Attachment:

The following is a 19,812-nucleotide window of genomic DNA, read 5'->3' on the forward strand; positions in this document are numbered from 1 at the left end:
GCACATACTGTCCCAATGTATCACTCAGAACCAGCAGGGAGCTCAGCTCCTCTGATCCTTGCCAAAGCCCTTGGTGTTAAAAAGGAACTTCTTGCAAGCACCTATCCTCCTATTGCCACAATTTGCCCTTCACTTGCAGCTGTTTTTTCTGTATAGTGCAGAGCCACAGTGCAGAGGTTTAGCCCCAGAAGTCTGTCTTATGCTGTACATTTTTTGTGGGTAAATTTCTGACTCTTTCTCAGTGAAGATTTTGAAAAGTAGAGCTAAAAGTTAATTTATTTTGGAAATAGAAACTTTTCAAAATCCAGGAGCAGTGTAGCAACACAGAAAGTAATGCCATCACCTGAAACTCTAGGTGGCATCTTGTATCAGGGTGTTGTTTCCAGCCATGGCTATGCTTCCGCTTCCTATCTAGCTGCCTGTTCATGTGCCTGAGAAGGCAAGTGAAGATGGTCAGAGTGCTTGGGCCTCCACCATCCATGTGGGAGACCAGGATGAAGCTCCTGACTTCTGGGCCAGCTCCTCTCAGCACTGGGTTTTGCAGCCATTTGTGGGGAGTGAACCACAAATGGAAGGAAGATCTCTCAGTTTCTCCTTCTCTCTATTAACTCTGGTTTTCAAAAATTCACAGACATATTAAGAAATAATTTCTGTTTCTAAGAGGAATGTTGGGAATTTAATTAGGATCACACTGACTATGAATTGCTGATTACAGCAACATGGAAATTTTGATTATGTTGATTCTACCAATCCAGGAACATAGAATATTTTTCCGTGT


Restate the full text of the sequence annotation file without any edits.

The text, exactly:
The following is a 19,812-nucleotide window of genomic DNA, read 5'->3' on the forward strand; positions in this document are numbered from 1 at the left end:
GCACATACTGTCCCAATGTATCACTCAGAACCAGCAGGGAGCTCAGCTCCTCTGATCCTTGCCAAAGCCCTTGGTGTTAAAAAGGAACTTCTTGCAAGCACCTATCCTCCTATTGCCACAATTTGCCCTTCACTTGCAGCTGTTTTTTCTGTATAGTGCAGAGCCACAGTGCAGAGGTTTAGCCCCAGAAGTCTGTCTTATGCTGTACATTTTTTGTGGGTAAATTTCTGACTCTTTCTCAGTGAAGATTTTGAAAAGTAGAGCTAAAAGTTAATTTATTTTGGAAATAGAAACTTTTCAAAATCCAGGAGCAGTGTAGCAACACAGAAAGTAATGCCATCACCTGAAACTCTAGGTGGCATCTTGTATCAGGGTGTTGTTTCCAGCCATGGCTATGCTTCCGCTTCCTATCTAGCTGCCTGTTCATGTGCCTGAGAAGGCAAGTGAAGATGGTCAGAGTGCTTGGGCCTCCACCATCCATGTGGGAGACCAGGATGAAGCTCCTGACTTCTGGGCCAGCTCCTCTCAGCACTGGGTTTTGCAGCCATTTGTGGGGAGTGAACCACAAATGGAAGGAAGATCTCTCAGTTTCTCCTTCTCTCTATTAACTCTGGTTTTCAAAAATTCACAGACATATTAAGAAATAATTTCTGTTTCTAAGAGGAATGTTGGGAATTTAATTAGGATCACACTGACTATGAATTGCTGATTACAGCAACATGGAAATTTTGATTATGTTGATTCTACCAATCCAGGAACATAGAATATTTTTCCGTGT